*72 Defendant next claims error in the admission in evidence of a photograph of the body of deceased lying in the morgue, on the grounds that it was offered to inflame the minds of the jury and was therefore prejudicial to defendant. The picture, a black and white, was offered and used by the state to identify the body depicted as that of James Shivers and to show that it was his body removed from Jim's Service Station, taken to the hospital, and then delivered to the morgue, and the same as that upon which an autopsy was thereafter performed.

The photograph served to trace and account for the body from the scene of the murder to the doctor who performed the autopsy and to identify the body upon which the autopsy was performed as that of James Shivers. It also served to show the location of wounds, corroborate and clarify the testimony of witnesses and enabled the jury to understand the evidence better. It was relevant for these purposes, and was admissible in evidence even if it were inflammatory, a description not supported by the record. State v. Crow, 486 S.W.2d 248, 255 [16] (Mo.1972).

Defendant next claims error in overruling his objections to portions of the state's closing argument to the jury. Defendant objected to a statement by counsel for the state that the witness Purtis Pool had described defendant as having gold teeth, stating as his grounds that that there was no such testimony. The difficulty with this part of his point is that the witness Pool did so testify, on cross-examination. Hence, the court did not err in overruling the objection to the argument.

In describing the beginning of the events leading to the shooting, counsel for the state said that while Jim Shivers was seated at his desk talking to Purtis Pool "[t]wo young punks enter[ed]" the service station. Within a matter of seconds, counsel said "These two things entered this service station." (emphasis supplied) Defendant objected to the use of the word "punks" as being "inflammatory and prejudicial," but made no objection then (as he does now) to the use of the word "things." His point on appeal is not only that this argument was inflammatory and prejudicial, but also that it denied him due process of law in violation of the fourth and fourteenth amendments to the U. S. Constitution. We will not further notice this claim of violation of constitutional rights because it is not preserved for review since it was not brought to the attention of the trial court as a part of his objection and was not mentioned as one of the grounds of his after trial motion. Nor will we refer again to his contention about use of the word "things," because it is not preserved for review.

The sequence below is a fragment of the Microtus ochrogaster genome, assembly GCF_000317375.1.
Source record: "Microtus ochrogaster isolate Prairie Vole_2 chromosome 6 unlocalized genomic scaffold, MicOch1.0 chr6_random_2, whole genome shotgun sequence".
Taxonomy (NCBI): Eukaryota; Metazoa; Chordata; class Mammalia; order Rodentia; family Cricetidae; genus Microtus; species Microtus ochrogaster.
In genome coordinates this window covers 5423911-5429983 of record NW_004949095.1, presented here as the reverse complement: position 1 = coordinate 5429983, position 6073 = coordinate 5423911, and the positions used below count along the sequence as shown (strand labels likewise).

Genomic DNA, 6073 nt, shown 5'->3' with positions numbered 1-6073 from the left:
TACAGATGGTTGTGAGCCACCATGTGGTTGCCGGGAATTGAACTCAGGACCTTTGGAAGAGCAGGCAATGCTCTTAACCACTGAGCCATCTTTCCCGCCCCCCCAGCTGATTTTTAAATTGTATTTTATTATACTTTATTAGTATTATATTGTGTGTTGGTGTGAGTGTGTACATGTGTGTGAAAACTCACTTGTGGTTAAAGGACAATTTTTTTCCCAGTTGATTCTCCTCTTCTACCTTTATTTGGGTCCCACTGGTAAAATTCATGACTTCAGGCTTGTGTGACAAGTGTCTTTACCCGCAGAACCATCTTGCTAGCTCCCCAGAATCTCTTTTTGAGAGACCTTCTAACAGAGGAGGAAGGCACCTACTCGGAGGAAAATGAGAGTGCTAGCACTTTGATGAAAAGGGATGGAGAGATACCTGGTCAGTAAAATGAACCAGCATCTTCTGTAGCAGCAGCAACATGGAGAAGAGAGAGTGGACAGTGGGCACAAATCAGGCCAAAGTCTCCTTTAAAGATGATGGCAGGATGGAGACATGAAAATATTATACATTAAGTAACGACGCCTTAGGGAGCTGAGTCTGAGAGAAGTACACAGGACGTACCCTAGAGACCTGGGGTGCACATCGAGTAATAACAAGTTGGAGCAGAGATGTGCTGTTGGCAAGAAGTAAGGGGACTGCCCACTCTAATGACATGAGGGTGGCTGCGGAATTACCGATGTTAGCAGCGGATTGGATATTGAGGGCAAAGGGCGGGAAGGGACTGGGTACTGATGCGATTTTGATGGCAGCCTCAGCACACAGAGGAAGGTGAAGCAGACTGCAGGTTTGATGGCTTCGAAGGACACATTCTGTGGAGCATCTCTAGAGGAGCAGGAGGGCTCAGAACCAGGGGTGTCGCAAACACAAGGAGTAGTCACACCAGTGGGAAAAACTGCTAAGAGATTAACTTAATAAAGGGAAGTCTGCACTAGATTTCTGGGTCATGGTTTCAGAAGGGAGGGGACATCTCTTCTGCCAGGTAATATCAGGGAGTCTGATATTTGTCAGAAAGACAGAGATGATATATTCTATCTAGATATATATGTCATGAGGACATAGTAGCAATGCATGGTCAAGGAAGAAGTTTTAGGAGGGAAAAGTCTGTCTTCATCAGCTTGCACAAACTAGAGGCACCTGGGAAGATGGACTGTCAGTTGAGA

We note that the court did not rule on defendant's objection to the state's use of the word "punks," but for the purpose of our decision we will assume that the objection was overruled. The state's characterization of defendant as a "young punk" was unnecessary and intemperate, but we have the view that, in context, it was not of such nature as to influence the jury or their verdict. The control of argument as well as determining whether it improperly influenced a jury must be, and is, left to a large extent to the sound discretion of the trial judge. State v. Kelton, 299 S.W.2d 493, 496 [5, 6] (Mo.1957); State v. Harris, 351 S.W.2d 713, 716 [1-4] (Mo.1961). The court did not abuse its discretion in this instance.